Who Wins? Put Time on Your Side to Save a Million

Nate, Ashley, and Sohn are all concerned about having some cash in the future. They each have a different approach as to how to save. The one thing that is constant is that they can each earn 8% on their contributions until age 65. Nate is working during high school and wants to save $5,000 per year, every year, starting at age 15 and making his last contribution at age 21. Nate doesn’t think he’ll need to save after that.

Ashley thinks she has the better approach. Ashley wants to save $5,000 per year starting in college at age 21 and save $5,000 per year, every year, until age 30. At that point, she thinks she can stop and not save any money after that.

Sohn wants to enjoy life and doesn’t want to start saving until age 30. Sohn plans to save $5,000 per year starting at age 30 and saving that amount every year through age 65. Sohn feels this will be the best way to approach saving for the future.

Start small, save consistently over time.

Start small, save consistently over time.

So, who has the most at age 65? Nate only put away a total of $35,000 of his own money. Ashley did better and put away a tidy sum of $50,000. Sohn managed to put away a whopping $180,000 by age 65. Have you figured out who has the most at age 65? It’s Nate.

Wait, what? Yes. Even though Nate only put away $35,000, with the miracle of compound interest his total contributions had more time to grow at our hypothetical 8% rate. This is the miracle of compound interest and the time value of money. Nate ended up with just over $1,424,000 at age 65. Ashley and Sohn did alright as well, but they didn’t earn as much as Nate due to not being invested as long. Ashley ended up with just over $1,156,600 and Sohn ended up with just over $1,010,300 (figures have been rounded down).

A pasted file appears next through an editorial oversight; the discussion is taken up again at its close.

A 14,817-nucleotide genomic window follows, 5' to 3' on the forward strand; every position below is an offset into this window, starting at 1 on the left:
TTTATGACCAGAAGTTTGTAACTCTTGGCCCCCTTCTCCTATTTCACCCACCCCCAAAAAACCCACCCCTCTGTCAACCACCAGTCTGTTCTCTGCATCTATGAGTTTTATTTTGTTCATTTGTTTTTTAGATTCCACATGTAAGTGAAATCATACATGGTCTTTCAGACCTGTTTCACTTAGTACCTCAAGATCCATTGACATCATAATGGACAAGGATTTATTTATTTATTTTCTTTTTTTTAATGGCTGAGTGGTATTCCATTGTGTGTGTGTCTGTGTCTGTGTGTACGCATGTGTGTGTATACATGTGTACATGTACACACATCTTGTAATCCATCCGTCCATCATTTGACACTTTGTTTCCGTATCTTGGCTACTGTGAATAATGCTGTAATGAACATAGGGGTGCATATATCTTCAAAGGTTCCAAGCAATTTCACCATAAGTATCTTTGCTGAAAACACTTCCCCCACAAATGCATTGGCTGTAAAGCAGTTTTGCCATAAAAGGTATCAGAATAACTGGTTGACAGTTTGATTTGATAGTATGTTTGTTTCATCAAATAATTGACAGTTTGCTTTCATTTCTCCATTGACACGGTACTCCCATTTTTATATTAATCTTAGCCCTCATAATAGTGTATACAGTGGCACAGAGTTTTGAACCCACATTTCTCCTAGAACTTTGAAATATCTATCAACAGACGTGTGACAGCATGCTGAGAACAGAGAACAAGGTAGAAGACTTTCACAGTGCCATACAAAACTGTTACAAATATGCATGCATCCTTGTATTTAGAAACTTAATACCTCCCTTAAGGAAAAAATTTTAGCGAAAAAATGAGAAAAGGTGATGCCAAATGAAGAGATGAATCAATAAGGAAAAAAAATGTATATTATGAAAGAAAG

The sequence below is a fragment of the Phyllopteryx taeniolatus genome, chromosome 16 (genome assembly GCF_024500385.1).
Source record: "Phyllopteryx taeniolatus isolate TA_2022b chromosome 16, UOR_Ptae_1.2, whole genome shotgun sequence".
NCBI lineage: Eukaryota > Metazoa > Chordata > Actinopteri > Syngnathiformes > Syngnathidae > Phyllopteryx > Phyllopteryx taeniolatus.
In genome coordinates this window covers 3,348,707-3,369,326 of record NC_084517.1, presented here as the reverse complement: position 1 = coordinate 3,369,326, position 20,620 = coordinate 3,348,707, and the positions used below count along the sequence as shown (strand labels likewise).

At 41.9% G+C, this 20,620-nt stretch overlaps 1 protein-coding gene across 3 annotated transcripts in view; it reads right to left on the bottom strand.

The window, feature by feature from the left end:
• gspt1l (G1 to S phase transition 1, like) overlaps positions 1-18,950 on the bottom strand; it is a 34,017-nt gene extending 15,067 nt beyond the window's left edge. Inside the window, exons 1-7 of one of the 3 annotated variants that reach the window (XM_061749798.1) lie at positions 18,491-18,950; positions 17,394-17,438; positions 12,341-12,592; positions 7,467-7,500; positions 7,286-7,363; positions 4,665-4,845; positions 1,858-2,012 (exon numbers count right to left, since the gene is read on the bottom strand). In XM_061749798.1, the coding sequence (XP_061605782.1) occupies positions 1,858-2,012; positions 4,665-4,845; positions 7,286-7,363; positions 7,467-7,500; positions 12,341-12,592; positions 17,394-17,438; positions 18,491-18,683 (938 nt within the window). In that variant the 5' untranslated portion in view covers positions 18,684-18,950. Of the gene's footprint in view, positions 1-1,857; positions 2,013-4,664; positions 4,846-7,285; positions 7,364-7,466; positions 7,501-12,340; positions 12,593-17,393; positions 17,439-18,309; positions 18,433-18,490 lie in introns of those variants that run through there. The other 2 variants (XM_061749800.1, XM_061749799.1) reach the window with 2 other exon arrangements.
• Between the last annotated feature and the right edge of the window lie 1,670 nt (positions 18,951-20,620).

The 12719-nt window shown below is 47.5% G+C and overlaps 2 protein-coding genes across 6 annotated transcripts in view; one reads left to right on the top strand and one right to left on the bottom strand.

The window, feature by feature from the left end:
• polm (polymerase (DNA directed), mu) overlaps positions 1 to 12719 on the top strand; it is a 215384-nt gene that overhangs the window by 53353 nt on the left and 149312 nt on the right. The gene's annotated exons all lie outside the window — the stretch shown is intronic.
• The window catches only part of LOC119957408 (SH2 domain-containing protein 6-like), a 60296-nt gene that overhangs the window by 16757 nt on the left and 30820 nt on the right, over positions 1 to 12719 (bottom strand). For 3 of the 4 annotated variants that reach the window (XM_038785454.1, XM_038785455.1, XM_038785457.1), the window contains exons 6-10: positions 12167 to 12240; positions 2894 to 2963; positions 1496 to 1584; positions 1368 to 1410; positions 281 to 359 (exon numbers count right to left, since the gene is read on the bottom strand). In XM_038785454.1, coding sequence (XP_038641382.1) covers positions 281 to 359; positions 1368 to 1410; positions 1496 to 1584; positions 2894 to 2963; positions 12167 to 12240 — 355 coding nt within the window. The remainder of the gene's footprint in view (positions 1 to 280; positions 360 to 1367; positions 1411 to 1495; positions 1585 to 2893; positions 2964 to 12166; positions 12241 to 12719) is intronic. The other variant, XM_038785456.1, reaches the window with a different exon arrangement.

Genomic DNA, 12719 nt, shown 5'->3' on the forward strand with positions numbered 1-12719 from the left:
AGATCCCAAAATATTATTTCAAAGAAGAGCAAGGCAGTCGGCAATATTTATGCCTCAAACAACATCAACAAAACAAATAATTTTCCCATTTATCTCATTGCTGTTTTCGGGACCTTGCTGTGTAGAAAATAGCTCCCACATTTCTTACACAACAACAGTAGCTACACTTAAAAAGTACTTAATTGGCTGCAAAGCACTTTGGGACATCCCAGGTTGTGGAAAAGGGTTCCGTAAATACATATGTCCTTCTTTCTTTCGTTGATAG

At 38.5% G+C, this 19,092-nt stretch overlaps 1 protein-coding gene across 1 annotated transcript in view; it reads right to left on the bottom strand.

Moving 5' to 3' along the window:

All three were smart to save, and smart to stick to their savings plan. Nate however, started the earliest, contributed the least, and wound up in the lead at age 65. Nate also contributed less of his lifetime earnings so he ended up with a nice savings balance and the use of his money during his life. Ashley was a close second. However, Sohn had to contribute a very sizeable amount to his savings during his working years.

The moral is to start saving and investing as early as possible. This example assumes a set amount of $5,000 per year and a hypothetical 8% growth rate. Your goal may be different. You may be able to save more, or less, and your growth rate could be very different. Remember, the return is hypothetical for illustrative purposes only and is not a guarantee of any future performance. You should work with a financial planner to set personal goals.

As an independent Certified Financial Planner™, I can help you plan your savings and refine your goals.You may not have fifty years to save, but don’t delay, start today! Contact me and let’s get started on a savings plan. #talktometuesday #education #Hireaplanner #stressfree #savings #saveamillion #startearly